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Now that teaching is done and professional service is almost done, I'm finally getting back into concentrated anime research. And at the top of my pile (along with Mechademia 6, review coming eventually) is Marc Steinberg's new book Anime's Media Mix: Franchising Toys and Characters in Japan. I have to say off the top that this book is mainly targeted at those interested in the history and media theory of the anime industry, not at a general reader or even fan community audience. Examples from shows are few, endnotes are many. But if you are interested in the marketing and transmedia aspects of anime, and you want to know how the current system of manga/anime/gaming/light novel integration came to be, this is a ground-breaking book based on some impressive archival research.

Steinberg, Marc. Anime’s Media Mix: Franchising Toys and Characters in Japan. Minneapolis: U of Minnesota P, 2012.

In his first book, Steinberg gives an excellent account of the rise of the media mix in post-war Japan, using Tetsuwan Atomu(a.k.a. Astro Boy) as his major case study. He does give a little background of pre-war manga and anime in the first chapter, along with the requisite definitions of anime. But since his main argument links the “dynamically immobile” style of tv anime, which creates motion through connections across a series of images, with the transmedia movement of images, goods, and characters, the book is really based around the limited-animation style of TV, and puts aside cinematic short and feature-length anime. It also avoids narrative analysis entirely, looking instead at style, technology, and marketing. This is not a shortcoming, though: the book is just focused along other lines than many other North American studies of anime (except for Lamarre's The Anime Machine, to which it owes a clear debt). It looks more at historical context and media theory, and that's where it really shines.

In the chapters 2 and 3, Steinberg gives a fascinating run-down of the confectionary company Meiji Seika's 1960s "Atomu" advertising campaigns, which used sticker giveaways (omake) tied to the brand-new Atomu tv anime to sell "Marble Chocolates." This transformed the relation between images, material goods, and the "media ecology" or whole world in which images circulate. There are lots of fascinating images of 1960s Japanese magazine ads for Disney and Atomu products in these chapters, and these primary sources make it really clear how the media mix system was already being developed at the inception of TV anime. There's some great material-culture research here!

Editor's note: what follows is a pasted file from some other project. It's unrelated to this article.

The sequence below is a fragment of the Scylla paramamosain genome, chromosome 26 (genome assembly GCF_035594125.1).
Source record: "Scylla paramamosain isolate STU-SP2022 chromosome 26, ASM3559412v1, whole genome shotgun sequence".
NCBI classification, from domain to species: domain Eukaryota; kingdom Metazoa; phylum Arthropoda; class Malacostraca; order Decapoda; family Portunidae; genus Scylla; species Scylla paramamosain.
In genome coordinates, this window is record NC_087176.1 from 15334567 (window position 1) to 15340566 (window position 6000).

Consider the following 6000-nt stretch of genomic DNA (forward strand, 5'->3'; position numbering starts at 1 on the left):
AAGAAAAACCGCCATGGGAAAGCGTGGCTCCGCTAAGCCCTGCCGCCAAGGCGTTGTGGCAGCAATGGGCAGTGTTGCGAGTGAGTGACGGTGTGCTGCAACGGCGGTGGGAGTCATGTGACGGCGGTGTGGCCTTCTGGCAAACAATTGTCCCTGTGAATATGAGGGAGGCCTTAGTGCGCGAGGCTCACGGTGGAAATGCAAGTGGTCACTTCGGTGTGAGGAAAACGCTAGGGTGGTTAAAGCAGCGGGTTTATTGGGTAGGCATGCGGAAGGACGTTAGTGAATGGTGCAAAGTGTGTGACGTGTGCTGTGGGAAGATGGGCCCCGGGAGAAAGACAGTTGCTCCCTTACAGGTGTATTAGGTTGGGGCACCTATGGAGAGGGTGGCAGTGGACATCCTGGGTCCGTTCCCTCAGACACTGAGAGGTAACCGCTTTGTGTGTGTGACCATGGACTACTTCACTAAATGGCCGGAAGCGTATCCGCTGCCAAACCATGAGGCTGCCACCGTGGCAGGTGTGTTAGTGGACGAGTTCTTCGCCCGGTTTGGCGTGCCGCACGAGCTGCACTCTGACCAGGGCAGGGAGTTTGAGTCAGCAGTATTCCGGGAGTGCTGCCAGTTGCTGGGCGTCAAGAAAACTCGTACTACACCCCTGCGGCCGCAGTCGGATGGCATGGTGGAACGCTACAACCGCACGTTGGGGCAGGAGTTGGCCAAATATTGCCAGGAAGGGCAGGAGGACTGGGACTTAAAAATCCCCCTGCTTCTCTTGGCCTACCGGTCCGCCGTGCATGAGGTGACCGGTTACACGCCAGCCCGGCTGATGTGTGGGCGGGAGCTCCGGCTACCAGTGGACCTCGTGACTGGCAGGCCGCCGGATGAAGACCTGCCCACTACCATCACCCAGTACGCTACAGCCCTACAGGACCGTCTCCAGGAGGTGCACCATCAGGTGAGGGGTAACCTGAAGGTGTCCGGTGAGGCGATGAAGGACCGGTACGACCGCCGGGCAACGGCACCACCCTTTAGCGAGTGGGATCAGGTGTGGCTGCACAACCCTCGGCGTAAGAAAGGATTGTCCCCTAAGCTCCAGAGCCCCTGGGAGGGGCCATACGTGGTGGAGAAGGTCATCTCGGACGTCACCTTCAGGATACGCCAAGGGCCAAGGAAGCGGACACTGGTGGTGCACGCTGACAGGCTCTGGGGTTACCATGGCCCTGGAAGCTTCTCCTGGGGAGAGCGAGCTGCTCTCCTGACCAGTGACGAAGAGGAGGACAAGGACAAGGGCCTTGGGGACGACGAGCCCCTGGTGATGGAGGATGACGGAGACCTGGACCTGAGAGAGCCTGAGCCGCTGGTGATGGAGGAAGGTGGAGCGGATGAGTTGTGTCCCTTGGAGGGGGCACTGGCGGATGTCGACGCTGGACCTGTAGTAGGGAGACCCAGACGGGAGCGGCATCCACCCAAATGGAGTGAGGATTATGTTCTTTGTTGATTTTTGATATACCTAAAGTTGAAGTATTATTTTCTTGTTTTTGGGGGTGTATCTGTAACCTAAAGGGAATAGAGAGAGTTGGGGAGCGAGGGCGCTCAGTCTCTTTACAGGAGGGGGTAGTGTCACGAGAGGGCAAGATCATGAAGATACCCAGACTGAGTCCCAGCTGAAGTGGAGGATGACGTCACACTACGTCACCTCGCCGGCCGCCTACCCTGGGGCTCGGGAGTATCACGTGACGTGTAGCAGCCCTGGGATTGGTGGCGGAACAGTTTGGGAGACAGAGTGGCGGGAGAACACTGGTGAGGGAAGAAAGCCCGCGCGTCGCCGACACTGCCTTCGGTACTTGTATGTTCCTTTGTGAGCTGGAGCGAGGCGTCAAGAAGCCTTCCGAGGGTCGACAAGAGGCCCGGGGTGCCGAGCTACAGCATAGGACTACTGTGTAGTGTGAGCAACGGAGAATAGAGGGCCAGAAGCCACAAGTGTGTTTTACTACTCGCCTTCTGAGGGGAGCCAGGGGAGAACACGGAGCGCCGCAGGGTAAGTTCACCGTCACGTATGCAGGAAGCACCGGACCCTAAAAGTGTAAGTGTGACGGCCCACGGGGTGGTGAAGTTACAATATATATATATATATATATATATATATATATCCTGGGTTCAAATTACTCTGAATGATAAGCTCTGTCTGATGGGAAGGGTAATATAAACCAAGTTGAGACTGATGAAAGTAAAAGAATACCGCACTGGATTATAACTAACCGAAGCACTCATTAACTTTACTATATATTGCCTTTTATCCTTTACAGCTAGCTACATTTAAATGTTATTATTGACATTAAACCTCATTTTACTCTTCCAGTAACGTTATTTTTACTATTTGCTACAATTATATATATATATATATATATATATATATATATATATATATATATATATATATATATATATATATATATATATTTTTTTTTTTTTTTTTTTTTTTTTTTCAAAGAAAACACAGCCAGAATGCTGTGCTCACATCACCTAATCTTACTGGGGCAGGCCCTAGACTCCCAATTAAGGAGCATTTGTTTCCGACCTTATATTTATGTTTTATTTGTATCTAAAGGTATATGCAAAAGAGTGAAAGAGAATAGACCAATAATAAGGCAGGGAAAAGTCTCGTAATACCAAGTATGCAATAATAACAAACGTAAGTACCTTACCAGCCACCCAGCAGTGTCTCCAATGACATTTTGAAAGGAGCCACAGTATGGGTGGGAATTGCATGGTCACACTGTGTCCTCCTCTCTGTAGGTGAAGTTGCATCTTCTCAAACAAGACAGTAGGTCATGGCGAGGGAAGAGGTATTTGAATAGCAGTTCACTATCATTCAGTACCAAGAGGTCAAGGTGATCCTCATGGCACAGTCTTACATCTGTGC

The next two chapters of the book then turn to media theory using the example of the major publisher Kadokawa Books, which extended the premises of the 1960s Atomu marketing campaign into a full-blown media mix, tying books to films to records and beyond in the 1970s-80s. Steinberg then explores how this more mainstream media mix has been re-focused back into the otaku-targeted anime media mix we know today, notably by Ohtsuka Eiji, the Kadokawa employee and manga author/scholar who developed the key concepts of the anime "character" (kyara) and "worldview" (sekaikan).

Well, I'm simplifying vastly. It gets pretty dense at the end, in fact, and I found there was a bit of a break between the history and theory parts. With five chapters in two parts (3 in the first, 2 in the second), it felt a little unbalanced. The theory chapters also tended to skip between big concepts ("thing communication," post-Fordism, Leibniz's perspectivalist philosophy) without enough of a through-line for me sometimes. Finally, the book needs more of a conclusion than the current 2 pages to tie it all back together. But that's all mainly a structural issue. The content itself is solid, and the whole volume presents an incredibly well-researched and densely-theorized exploration of some fascinating concepts.


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